Taking Tony Judt’s A Grand Illusion? out of the shelf again.
Revisiting a book on the general state and mid-term prospects of the European Union that was only written twenty years ago may turn out to be a very useful exercise. It puts into perspective the achievements and failures of what is a slow and long integration process. And it sheds an interesting, different, light on the present.
Tony Judt’s book A Grand Illusion?, published by Penguin, is a wonderful case in point. It’s a short, but dense essay of 130 pages, based on a series of lectures given in the mid-1990s by this renowned historian, a British citizen living and working in the United States.
Right at the beginning the author lists the three questions he wants to address in his book: ‘What are the prospects for the European Union? If they are not wholly rosy, why is that? And how much does it, in any event, matter whether a united Europe may or may not come about? (p. vii).
In his elaborate response to these questions, Tony Judt takes great care to draw the distinction between what may be considered the desirable outcome of the EU’s development and the possibility of it coming about. The least you can say is that there is a significant gap between the two. Judt remains more than doubtful with regard to the capacity of the Europe of 15 to realise its proclaimed objectives.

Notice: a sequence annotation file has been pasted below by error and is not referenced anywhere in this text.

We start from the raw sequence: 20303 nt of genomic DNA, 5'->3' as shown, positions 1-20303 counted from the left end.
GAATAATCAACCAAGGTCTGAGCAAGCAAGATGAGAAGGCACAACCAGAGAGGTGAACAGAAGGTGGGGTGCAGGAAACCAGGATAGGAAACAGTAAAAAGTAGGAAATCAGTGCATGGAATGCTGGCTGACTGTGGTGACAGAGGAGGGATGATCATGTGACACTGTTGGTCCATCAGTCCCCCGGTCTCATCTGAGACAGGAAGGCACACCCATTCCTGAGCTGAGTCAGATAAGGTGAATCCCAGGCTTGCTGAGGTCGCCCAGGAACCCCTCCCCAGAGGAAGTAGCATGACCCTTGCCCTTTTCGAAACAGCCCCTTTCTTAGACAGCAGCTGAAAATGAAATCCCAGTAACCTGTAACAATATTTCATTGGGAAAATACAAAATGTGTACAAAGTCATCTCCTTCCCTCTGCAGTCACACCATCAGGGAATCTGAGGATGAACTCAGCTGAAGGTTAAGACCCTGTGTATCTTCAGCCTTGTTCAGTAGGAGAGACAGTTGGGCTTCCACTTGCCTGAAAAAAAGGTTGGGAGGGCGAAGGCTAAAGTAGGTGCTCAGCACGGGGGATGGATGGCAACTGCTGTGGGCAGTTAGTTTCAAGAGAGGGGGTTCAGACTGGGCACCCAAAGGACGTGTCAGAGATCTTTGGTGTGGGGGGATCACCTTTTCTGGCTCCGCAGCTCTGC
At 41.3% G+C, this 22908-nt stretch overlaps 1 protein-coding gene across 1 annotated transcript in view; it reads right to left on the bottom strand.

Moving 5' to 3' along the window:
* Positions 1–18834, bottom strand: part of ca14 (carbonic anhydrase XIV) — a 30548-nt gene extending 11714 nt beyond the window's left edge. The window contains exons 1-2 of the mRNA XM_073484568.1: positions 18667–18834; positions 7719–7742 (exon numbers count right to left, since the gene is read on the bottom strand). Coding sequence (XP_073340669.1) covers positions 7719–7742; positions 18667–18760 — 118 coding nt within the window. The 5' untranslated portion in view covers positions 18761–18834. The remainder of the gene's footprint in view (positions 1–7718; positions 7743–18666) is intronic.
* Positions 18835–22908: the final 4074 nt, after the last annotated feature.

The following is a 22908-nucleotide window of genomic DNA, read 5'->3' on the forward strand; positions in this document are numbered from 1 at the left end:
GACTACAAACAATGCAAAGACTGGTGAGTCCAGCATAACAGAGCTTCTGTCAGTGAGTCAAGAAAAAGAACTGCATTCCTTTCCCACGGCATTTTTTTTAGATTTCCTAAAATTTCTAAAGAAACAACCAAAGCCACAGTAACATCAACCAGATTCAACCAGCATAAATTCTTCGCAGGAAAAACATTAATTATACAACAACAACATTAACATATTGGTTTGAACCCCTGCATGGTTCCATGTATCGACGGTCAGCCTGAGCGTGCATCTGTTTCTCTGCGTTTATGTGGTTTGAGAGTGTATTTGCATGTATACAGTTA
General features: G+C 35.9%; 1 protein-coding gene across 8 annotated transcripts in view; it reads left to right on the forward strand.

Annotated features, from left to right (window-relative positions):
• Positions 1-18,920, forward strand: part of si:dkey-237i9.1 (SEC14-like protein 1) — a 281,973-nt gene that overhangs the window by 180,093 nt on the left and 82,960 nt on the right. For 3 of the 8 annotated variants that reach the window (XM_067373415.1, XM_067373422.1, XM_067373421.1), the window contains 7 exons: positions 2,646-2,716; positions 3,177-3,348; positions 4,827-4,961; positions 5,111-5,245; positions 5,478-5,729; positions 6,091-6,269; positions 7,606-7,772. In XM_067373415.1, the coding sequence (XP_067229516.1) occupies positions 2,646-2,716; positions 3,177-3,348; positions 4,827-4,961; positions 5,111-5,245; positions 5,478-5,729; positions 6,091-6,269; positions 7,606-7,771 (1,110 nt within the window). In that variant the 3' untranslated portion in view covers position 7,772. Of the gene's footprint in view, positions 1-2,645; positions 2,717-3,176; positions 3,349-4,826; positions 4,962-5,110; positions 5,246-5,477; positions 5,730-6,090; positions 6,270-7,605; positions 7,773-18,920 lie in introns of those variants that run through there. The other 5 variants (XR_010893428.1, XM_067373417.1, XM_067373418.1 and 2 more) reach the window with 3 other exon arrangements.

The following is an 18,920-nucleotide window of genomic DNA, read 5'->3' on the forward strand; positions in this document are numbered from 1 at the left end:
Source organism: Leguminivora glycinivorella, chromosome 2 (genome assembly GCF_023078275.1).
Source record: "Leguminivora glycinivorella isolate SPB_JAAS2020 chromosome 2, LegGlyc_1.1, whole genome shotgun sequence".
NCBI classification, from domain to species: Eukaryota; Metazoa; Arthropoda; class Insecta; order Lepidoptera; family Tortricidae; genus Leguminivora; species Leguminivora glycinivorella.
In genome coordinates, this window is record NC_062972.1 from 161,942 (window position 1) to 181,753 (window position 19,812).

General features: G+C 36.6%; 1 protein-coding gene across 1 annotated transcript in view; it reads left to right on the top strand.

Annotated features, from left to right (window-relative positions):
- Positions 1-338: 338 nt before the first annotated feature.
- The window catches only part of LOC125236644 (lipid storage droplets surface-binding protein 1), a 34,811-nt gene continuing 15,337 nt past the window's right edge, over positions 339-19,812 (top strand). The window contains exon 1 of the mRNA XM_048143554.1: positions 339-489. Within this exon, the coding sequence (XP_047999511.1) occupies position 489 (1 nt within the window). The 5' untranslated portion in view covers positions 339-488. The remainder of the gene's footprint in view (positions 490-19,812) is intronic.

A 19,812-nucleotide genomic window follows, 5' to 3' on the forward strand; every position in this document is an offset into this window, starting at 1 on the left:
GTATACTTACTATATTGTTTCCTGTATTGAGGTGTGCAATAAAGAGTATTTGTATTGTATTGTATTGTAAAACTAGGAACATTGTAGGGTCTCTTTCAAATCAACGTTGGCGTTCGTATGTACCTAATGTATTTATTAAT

This book is written by a ‘Eurosceptic’ in the noblest sense of the word, before it was hi-jacked by the worst representatives of narrow-minded and populist nationalism. Judt sees no contradiction whatsoever in declaring himself at the same time ‘enthusiastically European’ and a ‘Euro-pessimist’. And the two are indeed not mutually exclusive: at the French referendum on the constitutional treaty in 2005, many citizens spoke about their deep disappointment when comparing their ideal of a united Europe with the prospects of the existing EU they were summoned to approve.